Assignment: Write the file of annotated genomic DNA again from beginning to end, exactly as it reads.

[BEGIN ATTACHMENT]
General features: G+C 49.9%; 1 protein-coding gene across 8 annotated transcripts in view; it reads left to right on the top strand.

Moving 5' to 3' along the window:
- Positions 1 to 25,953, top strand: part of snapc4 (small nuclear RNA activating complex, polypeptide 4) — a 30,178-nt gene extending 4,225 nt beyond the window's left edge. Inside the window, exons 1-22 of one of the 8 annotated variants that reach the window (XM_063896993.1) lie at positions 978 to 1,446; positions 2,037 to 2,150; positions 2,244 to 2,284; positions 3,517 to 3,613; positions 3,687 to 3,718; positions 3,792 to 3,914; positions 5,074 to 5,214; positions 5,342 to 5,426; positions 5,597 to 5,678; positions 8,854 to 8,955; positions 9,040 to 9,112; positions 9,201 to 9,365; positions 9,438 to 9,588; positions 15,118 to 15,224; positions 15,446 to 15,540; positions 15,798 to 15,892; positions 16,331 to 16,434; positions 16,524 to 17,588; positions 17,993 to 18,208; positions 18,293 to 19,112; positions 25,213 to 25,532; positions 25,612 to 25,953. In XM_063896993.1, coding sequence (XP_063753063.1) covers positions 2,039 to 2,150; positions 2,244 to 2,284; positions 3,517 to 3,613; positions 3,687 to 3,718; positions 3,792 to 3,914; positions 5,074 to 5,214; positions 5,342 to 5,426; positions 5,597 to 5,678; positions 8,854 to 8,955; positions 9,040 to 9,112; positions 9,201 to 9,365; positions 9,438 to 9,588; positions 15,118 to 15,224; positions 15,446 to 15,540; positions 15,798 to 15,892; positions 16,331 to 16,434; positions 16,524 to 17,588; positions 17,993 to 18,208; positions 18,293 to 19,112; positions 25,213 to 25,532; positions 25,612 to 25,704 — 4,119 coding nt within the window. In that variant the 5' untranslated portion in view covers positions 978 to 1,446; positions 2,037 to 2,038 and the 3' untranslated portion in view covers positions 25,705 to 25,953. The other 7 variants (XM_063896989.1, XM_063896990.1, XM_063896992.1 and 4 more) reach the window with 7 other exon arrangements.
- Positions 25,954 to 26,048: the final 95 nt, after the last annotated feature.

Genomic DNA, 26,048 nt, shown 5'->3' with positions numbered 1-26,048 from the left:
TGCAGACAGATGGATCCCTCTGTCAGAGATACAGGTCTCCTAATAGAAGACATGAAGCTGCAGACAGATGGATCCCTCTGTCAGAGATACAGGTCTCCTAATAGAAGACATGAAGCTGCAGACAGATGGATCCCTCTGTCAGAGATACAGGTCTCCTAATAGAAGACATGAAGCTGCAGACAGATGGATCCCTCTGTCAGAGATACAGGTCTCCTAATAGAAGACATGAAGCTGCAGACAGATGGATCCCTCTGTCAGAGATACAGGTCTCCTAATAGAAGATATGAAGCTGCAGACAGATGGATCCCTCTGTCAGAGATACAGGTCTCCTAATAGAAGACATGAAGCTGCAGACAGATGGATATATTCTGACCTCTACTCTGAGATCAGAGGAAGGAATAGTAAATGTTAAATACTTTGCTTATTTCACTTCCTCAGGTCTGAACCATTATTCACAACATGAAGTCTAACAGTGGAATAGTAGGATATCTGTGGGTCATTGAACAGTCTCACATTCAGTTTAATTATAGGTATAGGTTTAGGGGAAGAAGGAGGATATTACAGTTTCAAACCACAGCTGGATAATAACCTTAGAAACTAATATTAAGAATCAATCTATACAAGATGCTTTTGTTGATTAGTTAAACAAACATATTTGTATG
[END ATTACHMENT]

General features: G+C 49.9%; 1 protein-coding gene across 8 annotated transcripts in view; it reads left to right on the top strand.

Moving 5' to 3' along the window:
- Positions 1 to 25,953, top strand: part of snapc4 (small nuclear RNA activating complex, polypeptide 4) — a 30,178-nt gene extending 4,225 nt beyond the window's left edge. Inside the window, exons 1-22 of one of the 8 annotated variants that reach the window (XM_063896993.1) lie at positions 978 to 1,446; positions 2,037 to 2,150; positions 2,244 to 2,284; positions 3,517 to 3,613; positions 3,687 to 3,718; positions 3,792 to 3,914; positions 5,074 to 5,214; positions 5,342 to 5,426; positions 5,597 to 5,678; positions 8,854 to 8,955; positions 9,040 to 9,112; positions 9,201 to 9,365; positions 9,438 to 9,588; positions 15,118 to 15,224; positions 15,446 to 15,540; positions 15,798 to 15,892; positions 16,331 to 16,434; positions 16,524 to 17,588; positions 17,993 to 18,208; positions 18,293 to 19,112; positions 25,213 to 25,532; positions 25,612 to 25,953. In XM_063896993.1, coding sequence (XP_063753063.1) covers positions 2,039 to 2,150; positions 2,244 to 2,284; positions 3,517 to 3,613; positions 3,687 to 3,718; positions 3,792 to 3,914; positions 5,074 to 5,214; positions 5,342 to 5,426; positions 5,597 to 5,678; positions 8,854 to 8,955; positions 9,040 to 9,112; positions 9,201 to 9,365; positions 9,438 to 9,588; positions 15,118 to 15,224; positions 15,446 to 15,540; positions 15,798 to 15,892; positions 16,331 to 16,434; positions 16,524 to 17,588; positions 17,993 to 18,208; positions 18,293 to 19,112; positions 25,213 to 25,532; positions 25,612 to 25,704 — 4,119 coding nt within the window. In that variant the 5' untranslated portion in view covers positions 978 to 1,446; positions 2,037 to 2,038 and the 3' untranslated portion in view covers positions 25,705 to 25,953. The other 7 variants (XM_063896989.1, XM_063896990.1, XM_063896992.1 and 4 more) reach the window with 7 other exon arrangements.
- Positions 25,954 to 26,048: the final 95 nt, after the last annotated feature.

Genomic DNA, 26,048 nt, shown 5'->3' with positions numbered 1-26,048 from the left:
TGCAGACAGATGGATCCCTCTGTCAGAGATACAGGTCTCCTAATAGAAGACATGAAGCTGCAGACAGATGGATCCCTCTGTCAGAGATACAGGTCTCCTAATAGAAGACATGAAGCTGCAGACAGATGGATCCCTCTGTCAGAGATACAGGTCTCCTAATAGAAGACATGAAGCTGCAGACAGATGGATCCCTCTGTCAGAGATACAGGTCTCCTAATAGAAGACATGAAGCTGCAGACAGATGGATCCCTCTGTCAGAGATACAGGTCTCCTAATAGAAGATATGAAGCTGCAGACAGATGGATCCCTCTGTCAGAGATACAGGTCTCCTAATAGAAGACATGAAGCTGCAGACAGATGGATATATTCTGACCTCTACTCTGAGATCAGAGGAAGGAATAGTAAATGTTAAATACTTTGCTTATTTCACTTCCTCAGGTCTGAACCATTATTCACAACATGAAGTCTAACAGTGGAATAGTAGGATATCTGTGGGTCATTGAACAGTCTCACATTCAGTTTAATTATAGGTATAGGTTTAGGGGAAGAAGGAGGATATTACAGTTTCAAACCACAGCTGGATAATAACCTTAGAAACTAATATTAAGAATCAATCTATACAAGATGCTTTTGTTGATTAGTTAAACAAACATATTTGTATG